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By Sergei Pushkarev
In September 2012 a new president was elected in Somalia and a new Constitution was adopted. This marked a new stage in the development of Somalia, which went through a civil war and disorder in the 1990s and 2000s. The country is still faced with a lot of challenges: breakaway regions (Somaliland and Puntland), militant groups (Al-Shabaab), weak federal government, high unemployment and a weak economy.
The starting points for civil service reforms in Somalia are different for the three regions of Somalia. Somaliland is the most advanced region where most government agencies are established and functioning, there is a Civil Service Institute with a number of training programs for civil servants, including a degree program. A civil service commission oversees competitive entry examinations and strives to introduce other managerial techniques to manage civil servants in Somaliland. Civil servants are divided into four grades reflecting their level of responsibility, education, political dimension of their work, and skills.
Puntland’s civil service commission establishes guidelines, but the Ministry of Labor is responsible for day to day management of the civil service. There is a need to establish many basic rules and procedures. Civil servants upgrade their knowledge and skills in a local university, but training is mostly theoretical and abstract. Civil service itself is having a hard time attracting educated and skillful employees.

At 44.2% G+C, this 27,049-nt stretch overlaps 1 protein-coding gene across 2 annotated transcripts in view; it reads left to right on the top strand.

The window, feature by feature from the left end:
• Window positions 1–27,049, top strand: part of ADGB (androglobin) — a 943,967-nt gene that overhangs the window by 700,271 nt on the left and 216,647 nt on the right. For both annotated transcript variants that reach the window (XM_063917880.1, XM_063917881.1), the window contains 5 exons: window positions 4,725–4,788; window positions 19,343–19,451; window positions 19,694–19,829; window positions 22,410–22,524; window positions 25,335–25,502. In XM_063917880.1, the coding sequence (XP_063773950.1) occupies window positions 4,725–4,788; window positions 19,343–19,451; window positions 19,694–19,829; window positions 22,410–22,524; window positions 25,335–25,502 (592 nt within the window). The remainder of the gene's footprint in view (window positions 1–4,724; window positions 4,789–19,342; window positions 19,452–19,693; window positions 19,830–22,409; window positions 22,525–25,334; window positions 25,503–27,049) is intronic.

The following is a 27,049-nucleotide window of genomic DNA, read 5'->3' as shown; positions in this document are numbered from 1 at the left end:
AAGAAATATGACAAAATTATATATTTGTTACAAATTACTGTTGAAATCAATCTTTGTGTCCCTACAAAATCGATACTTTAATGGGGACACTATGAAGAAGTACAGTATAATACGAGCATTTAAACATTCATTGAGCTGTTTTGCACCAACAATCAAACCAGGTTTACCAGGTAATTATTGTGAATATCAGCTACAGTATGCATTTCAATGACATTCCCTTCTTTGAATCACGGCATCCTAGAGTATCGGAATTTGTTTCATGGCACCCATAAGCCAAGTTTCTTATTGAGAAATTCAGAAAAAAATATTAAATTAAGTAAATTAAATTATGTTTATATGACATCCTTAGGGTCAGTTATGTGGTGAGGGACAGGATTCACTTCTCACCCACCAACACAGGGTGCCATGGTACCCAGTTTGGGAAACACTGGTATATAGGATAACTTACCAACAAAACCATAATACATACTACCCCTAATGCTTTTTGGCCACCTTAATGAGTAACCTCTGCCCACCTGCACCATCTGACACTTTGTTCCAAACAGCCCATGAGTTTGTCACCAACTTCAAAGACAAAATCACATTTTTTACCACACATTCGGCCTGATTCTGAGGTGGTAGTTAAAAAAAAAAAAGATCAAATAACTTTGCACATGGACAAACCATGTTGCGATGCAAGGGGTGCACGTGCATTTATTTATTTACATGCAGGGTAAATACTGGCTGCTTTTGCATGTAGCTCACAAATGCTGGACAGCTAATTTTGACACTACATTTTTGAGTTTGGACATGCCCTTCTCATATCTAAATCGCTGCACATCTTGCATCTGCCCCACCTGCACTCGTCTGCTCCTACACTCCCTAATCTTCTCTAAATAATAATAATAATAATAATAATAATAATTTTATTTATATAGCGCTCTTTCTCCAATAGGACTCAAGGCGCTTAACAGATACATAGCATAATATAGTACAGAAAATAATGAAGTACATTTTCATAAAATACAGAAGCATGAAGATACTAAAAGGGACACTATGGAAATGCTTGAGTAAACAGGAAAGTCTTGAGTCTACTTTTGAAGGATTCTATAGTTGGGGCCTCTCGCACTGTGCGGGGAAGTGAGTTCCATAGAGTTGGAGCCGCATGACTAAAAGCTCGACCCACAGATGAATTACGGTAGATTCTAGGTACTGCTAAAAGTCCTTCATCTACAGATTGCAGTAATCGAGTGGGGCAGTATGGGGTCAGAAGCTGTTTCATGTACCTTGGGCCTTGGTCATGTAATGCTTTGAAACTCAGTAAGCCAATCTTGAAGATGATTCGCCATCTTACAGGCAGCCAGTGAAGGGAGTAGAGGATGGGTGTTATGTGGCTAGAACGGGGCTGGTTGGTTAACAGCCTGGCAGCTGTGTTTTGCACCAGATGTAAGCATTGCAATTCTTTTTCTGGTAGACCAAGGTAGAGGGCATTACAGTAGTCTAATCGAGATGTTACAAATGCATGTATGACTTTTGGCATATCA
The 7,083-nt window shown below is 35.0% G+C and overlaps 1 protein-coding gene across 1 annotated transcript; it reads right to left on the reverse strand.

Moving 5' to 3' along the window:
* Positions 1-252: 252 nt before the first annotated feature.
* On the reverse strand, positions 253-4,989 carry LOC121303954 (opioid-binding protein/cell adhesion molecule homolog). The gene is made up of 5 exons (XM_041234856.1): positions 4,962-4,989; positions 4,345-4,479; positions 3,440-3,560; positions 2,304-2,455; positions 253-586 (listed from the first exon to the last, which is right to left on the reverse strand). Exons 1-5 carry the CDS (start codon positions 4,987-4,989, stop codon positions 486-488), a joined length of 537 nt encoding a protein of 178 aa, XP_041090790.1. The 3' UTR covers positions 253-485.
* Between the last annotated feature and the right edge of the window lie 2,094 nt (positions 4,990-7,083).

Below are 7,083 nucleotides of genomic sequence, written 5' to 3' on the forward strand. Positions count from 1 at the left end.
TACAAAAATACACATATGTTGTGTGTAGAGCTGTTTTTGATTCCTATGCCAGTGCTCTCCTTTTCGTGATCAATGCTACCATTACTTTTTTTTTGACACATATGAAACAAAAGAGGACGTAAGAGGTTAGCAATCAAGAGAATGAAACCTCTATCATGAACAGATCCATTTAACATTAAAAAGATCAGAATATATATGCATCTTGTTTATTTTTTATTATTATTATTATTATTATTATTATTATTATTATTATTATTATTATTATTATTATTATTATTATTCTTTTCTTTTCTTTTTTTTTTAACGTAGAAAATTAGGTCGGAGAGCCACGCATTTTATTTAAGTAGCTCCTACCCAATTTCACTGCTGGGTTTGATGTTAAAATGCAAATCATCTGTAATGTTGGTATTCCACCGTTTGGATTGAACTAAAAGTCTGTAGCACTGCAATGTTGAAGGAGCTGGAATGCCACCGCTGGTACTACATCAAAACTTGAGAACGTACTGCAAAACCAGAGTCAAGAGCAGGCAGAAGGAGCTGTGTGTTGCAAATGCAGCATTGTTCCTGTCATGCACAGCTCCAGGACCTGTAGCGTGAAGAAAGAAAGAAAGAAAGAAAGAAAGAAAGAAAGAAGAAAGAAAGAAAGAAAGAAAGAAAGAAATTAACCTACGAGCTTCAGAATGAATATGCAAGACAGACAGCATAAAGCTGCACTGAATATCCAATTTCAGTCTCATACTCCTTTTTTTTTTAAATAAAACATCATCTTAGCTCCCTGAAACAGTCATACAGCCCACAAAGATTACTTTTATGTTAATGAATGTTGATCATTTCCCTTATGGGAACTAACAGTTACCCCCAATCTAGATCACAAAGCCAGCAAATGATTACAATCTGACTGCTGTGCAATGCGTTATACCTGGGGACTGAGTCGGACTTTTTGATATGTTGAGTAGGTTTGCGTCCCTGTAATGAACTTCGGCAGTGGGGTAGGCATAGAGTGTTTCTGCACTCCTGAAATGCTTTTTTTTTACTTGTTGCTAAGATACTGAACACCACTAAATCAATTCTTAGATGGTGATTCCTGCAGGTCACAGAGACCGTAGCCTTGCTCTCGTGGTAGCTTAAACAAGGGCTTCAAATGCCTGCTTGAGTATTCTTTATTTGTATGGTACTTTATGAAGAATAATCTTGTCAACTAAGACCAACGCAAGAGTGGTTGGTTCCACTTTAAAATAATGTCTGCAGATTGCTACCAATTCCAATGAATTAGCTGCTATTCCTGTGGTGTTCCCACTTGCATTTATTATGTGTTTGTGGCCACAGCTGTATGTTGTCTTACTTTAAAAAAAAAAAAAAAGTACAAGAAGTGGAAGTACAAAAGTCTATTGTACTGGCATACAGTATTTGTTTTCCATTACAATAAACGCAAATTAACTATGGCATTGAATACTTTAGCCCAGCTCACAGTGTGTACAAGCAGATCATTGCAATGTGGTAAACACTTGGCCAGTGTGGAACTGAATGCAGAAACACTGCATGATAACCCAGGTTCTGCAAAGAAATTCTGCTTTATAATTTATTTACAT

The main priority for the federal government in Mogadishu is security, as there are still areas in the south which are not fully controlled by the federal government. There are occasional terrorist attacks and exchange of fire in the capital. Nevertheless, the federal government works toward establishing the basics of a government machinery: the structure of the government and its administrative procedures, institution building, lines of accountability, policy making procedures and financial management.
UNDP Somalia is assisting the federal government of Somalia, the governments of Somaliland and Puntland in reforming their civil service, modernizing government institutions and improving public services.
General framework for civil service reform in Somalia
In general, the civil service reform in Somalia includes a number of measures. First, it embarks at establishing a procedure to register and monitor the number of civil servants. Currently the number of civil servants is checked through periodic staff surveys. This procedure is resource and time consuming and is not very efficient.
Until now, regular HR functions are not established which would otherwise allow for strict written accountability of existing personnel and real time changes in the personnel files and financial records. This is true to all three regions of Somalia. The civil service commissions have yet to assume their proper role in managing the civil service, either on their own or in close cooperation with ministries of labor, national development, finance and good governance commissions. In line with these efforts there are plans to issue ID cards for all civil servants. Civil service ID cards would make personal salary payments more transparent, improve security in the workplace and help to build civil service as a distinct profession in all three regions of Somalia.